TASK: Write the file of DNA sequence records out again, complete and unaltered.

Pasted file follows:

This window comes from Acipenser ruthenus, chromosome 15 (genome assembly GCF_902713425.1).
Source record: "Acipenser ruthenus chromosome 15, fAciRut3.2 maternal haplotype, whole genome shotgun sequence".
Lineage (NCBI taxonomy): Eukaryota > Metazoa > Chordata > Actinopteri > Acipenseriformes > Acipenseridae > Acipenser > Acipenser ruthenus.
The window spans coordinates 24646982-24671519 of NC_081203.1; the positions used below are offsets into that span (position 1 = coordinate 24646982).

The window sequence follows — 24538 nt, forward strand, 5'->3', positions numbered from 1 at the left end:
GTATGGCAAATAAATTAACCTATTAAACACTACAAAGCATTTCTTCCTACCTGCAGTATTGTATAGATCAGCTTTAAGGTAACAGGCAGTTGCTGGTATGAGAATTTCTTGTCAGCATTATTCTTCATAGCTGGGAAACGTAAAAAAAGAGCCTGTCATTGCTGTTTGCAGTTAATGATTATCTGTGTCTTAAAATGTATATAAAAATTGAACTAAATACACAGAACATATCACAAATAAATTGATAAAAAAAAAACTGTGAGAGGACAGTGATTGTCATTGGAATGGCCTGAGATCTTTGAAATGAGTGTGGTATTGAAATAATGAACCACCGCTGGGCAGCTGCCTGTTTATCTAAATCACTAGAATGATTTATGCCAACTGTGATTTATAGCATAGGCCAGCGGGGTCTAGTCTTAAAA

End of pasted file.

This window comes from Acipenser ruthenus, chromosome 15 (genome assembly GCF_902713425.1).
Source record: "Acipenser ruthenus chromosome 15, fAciRut3.2 maternal haplotype, whole genome shotgun sequence".
Lineage (NCBI taxonomy): Eukaryota > Metazoa > Chordata > Actinopteri > Acipenseriformes > Acipenseridae > Acipenser > Acipenser ruthenus.
The window spans coordinates 24646982-24671519 of NC_081203.1; the positions used below are offsets into that span (position 1 = coordinate 24646982).

The window sequence follows — 24538 nt, forward strand, 5'->3', positions numbered from 1 at the left end:
GTATGGCAAATAAATTAACCTATTAAACACTACAAAGCATTTCTTCCTACCTGCAGTATTGTATAGATCAGCTTTAAGGTAACAGGCAGTTGCTGGTATGAGAATTTCTTGTCAGCATTATTCTTCATAGCTGGGAAACGTAAAAAAAGAGCCTGTCATTGCTGTTTGCAGTTAATGATTATCTGTGTCTTAAAATGTATATAAAAATTGAACTAAATACACAGAACATATCACAAATAAATTGATAAAAAAAAAACTGTGAGAGGACAGTGATTGTCATTGGAATGGCCTGAGATCTTTGAAATGAGTGTGGTATTGAAATAATGAACCACCGCTGGGCAGCTGCCTGTTTATCTAAATCACTAGAATGATTTATGCCAACTGTGATTTATAGCATAGGCCAGCGGGGTCTAGTCTTAAAA